And considering that Tyrell was doing all kinds of unorthodox things in secret, would it really be that much of a stretch? How could anyone, 30 years later, know that he did or not do something specific - especially after all records have disappeared?
However, they are allowed to their Universe whichever way they please, so I'd allow it.
The idea of identical DNA seems also a little behind the times. There are no clones in this Universe?
This is a really scientifically backward reveal in an established world of replicants, ...but again, it's their Universe. So, fine.
When asking about whether a memory is real, or not, the wrong question is being asked. The question should not be "is this memory real?" but "is this memory mine?" Since we've seen solid proof that it is real, then why even ask the (obviously wrong) question?
Deadbeat dads have already been proven to be a Hollywood obsession on these old movie revisits: Captain Kirk, Indiana Jones, Superman. Some decades into the future we will look back at this phenomenon and ask ourselves what it was all about.
It's actually well handled here, though.
Maybe they are learning.
The other repeated theme in much of today's science fiction cinema is the blurring of alien, or artificial and human.
I've commented on it, but I see not many others echoing awareness of the same.
The first set of Alien movies end with a human/alien hybrid (a concept which is nowhere near in the first installment.) Species is much the same thing boiled down. Even going as far back as Demon Seed, or not so far back as Star Trek The Motion Picture we keep seeing this same theme repeated.
The theme was, in fact, already established in Island Of Lost Souls but while it seems easy to interpret the motif (if going that far back) as some sort of allegory of racial miscegenation, could it be that the current incarnation is still that same old thing? Are we still obsessed with the idea of the loss of mere racial identity? Or, have we gone truly beyond that outdated fear, and are we now in territory where it truly reflects a true fear of literal loss of humanity?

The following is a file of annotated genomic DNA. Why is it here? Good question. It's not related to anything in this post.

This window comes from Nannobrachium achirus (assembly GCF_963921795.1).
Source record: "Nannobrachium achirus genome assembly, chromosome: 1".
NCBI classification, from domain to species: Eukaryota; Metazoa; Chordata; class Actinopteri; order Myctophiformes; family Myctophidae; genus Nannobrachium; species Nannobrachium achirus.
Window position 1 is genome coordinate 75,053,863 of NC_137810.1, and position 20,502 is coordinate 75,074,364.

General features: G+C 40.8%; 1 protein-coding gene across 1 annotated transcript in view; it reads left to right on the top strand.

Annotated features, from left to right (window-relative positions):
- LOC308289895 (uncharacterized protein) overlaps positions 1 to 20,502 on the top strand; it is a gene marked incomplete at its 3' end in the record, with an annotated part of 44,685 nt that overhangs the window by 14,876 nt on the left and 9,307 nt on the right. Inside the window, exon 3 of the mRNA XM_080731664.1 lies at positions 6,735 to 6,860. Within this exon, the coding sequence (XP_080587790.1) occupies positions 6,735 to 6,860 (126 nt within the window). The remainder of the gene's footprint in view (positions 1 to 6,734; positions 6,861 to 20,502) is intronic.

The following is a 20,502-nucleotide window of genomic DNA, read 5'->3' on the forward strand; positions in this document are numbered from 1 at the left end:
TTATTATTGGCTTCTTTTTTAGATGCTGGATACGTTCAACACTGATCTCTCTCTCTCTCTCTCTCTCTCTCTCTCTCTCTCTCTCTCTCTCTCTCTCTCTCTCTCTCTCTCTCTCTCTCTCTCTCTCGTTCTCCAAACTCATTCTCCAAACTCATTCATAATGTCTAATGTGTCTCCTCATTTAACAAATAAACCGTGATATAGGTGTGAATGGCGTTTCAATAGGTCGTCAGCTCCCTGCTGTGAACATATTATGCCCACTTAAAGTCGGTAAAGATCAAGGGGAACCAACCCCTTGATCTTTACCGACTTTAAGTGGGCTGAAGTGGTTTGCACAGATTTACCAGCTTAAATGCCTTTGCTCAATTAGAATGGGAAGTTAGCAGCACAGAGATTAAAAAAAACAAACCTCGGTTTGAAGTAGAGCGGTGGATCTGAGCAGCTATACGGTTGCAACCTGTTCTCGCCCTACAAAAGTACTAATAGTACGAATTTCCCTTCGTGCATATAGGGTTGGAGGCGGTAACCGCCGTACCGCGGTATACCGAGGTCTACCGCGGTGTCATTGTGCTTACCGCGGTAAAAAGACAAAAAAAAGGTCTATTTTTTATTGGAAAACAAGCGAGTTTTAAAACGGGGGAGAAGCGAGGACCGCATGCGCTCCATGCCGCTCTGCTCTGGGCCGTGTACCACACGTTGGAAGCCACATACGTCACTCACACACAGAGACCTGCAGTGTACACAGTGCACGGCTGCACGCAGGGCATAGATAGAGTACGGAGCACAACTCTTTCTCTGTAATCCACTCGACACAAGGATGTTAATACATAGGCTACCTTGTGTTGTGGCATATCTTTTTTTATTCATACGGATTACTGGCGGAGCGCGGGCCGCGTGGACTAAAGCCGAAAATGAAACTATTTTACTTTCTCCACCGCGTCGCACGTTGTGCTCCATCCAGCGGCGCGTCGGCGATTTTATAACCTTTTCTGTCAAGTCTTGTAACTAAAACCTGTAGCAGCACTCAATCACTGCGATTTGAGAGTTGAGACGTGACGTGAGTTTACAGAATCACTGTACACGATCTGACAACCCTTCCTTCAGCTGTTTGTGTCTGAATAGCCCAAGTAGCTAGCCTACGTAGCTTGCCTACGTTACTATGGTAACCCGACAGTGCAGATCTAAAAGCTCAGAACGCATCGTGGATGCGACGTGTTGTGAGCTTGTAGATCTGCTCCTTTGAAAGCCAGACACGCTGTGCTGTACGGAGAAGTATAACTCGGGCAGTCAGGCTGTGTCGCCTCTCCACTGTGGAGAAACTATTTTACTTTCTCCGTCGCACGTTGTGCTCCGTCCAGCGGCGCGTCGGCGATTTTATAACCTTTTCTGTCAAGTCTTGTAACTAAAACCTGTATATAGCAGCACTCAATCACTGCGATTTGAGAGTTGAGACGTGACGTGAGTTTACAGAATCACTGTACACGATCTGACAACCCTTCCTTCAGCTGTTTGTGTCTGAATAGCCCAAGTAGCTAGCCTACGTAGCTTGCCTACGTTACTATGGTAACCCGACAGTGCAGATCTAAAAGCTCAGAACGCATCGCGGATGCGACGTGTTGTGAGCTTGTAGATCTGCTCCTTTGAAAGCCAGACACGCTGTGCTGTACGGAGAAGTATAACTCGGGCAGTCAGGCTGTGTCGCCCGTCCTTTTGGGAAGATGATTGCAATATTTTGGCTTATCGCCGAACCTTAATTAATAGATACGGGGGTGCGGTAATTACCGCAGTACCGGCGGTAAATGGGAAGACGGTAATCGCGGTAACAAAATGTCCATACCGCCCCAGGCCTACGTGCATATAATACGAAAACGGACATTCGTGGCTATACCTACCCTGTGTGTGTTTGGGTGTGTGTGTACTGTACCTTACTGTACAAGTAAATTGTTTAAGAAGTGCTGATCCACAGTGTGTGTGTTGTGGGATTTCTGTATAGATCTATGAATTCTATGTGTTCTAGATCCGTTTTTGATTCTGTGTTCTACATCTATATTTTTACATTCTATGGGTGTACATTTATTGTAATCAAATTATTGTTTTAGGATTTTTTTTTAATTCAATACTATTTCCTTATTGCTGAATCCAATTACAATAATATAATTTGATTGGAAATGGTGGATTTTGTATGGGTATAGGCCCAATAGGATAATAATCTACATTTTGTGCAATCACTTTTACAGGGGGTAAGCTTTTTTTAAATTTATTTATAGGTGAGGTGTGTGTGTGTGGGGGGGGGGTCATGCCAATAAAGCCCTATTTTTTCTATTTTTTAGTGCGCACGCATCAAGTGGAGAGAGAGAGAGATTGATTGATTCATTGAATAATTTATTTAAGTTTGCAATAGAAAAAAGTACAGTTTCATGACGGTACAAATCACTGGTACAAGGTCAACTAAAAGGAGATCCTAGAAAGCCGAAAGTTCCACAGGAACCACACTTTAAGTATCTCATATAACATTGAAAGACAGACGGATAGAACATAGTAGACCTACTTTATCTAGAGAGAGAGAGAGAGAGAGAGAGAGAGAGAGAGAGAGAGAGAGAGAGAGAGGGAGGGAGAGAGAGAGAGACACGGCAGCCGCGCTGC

On the positive side, we get a good, trashy update to the replicant Pris.
The movie stars well and ends well, but in the middle it sets up a few thing it doesn't quite know how to resolve. Why let this guy go? What is actually achieved from transporting this guy, to exactly where and for what purpose? What actually is the plan to force this guy to talk? (The bribe scene is very good, but there is no backup plan.)
Despite the light missteps, the ending is emotional and wholly successful.
We need more adult oriented films like this one. We need more Science Fiction like this.
Check it out.
Last edited by hermanthegerm
on July 13th, 2018, 3:11 pm, edited 7 times in total.
"There is a lot of money tied up in this film and people expect to hear a boom when something blows up, so I'll give them a boom."
George Lucas as quoted by Harlan Ellison's WATCHING